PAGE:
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Congressmen Raise Questions About Taliban's Commitment To February Agreement

U.S. representatives say increase in violence in Afghanistan raises question about Taliban commitment.
U.S. representatives say increase in violence in Afghanistan raises question about Taliban commitment.

The top members of the U.S. House Foreign Affairs Committee say an increase in violence in Afghanistan has raised questions about the Taliban’s commitment to an agreement it signed with the United States in February.

Representatives Eliot Engel (Democrat-New York), chairman of the committee, and Michael McCaul (Republican-Texas) say the “dramatic increase” in violence in Afghanistan is an “unacceptable violation” of the U.S.-Taliban peace agreement signed February 29.

“The Taliban’s continued attacks on Afghan forces make us question whether the Taliban will uphold its commitments, jeopardize progress towards peace, and prevent negotiations from moving forward,” Engel and McCaul said in a joint statement on May 8.

The violence has coincided with the rapid spread of the coronavirus, and Engel and McCaul said that it has prevented Afghans from focusing on the health crisis.

Engel and McCaul called on all parties to stop attacks immediately, agree to a cease-fire, and support the road to peace.

Their comments follow U.S. Defense Secretary Mark Esper's statement on May 5 that the Taliban was not living up to its commitments, adding that he also believed the Afghan government was not living up to its commitment.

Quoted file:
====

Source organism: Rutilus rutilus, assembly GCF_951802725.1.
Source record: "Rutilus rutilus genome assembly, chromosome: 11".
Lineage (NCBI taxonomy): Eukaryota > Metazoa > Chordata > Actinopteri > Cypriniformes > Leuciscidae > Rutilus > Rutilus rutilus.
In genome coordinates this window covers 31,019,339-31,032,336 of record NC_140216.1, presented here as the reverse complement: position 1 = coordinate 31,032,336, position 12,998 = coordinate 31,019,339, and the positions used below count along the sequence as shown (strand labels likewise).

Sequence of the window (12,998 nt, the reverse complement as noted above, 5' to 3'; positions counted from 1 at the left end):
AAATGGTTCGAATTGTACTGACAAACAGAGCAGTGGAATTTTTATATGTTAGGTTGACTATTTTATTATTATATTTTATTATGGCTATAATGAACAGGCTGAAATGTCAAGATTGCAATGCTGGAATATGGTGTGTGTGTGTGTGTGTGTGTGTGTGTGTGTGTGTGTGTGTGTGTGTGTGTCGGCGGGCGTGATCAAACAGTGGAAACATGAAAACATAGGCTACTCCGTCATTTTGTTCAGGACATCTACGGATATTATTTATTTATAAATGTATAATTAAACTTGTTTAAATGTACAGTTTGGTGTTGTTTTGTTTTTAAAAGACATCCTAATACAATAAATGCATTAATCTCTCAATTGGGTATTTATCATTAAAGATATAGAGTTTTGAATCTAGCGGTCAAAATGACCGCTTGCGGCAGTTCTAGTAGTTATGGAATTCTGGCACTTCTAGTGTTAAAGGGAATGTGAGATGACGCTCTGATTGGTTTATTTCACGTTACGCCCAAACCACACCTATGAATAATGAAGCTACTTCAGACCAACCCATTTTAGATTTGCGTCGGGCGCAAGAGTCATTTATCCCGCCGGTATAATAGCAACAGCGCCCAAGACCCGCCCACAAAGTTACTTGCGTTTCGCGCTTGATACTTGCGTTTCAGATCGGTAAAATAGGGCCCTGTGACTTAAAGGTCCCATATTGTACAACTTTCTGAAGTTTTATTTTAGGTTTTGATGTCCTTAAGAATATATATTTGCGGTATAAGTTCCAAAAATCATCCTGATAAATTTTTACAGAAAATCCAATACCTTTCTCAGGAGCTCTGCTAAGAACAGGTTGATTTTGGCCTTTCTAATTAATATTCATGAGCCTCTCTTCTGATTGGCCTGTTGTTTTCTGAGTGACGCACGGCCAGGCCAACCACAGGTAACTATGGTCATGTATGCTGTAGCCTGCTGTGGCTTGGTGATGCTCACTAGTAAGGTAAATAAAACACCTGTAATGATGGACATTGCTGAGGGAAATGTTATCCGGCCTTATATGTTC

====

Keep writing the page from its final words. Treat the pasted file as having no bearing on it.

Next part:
The Afghan government was not part of the February agreement between the United States and the Taliban, but the deal called for Kabul to release 5,000 Taliban fighters as a confidence-building measure ahead of intra-Afghan talks.

The deal paves the way for the withdrawal of all international troops from Afghanistan within 14 months. In addition to an exchange of prisoners, it is intended to lead to peace talks between the Afghan government and the Taliban aimed at ending the 18-year conflict.

But attacks by Taliban militants have increased since the deal was signed.

The latest attack by Taliban militants killed a provincial police chief and two others in a roadside bomb attack in Khost Province in Afghanistan’s southeast, officials said on May 8.

Khost police chief Sayed Ahmad Babazai was leading an operation against the militants in the province when he was hit by the bomb on May 7, Interior Ministry spokesman Tariq Arian said.

Babazai’s secretary and one of his bodyguards were also killed, local officials confirmed. Another policeman was severely wounded in the incident.

The Taliban claimed responsibility for the attack.

It comes as the U.S. peace envoy for Afghanistan Zalmay Khalilzad said on May 7 that he had talked to Taliban leaders in Qatar about a reduction in violence and a range of other issues related to the February agreement.

With reporting by dpa and Reuters

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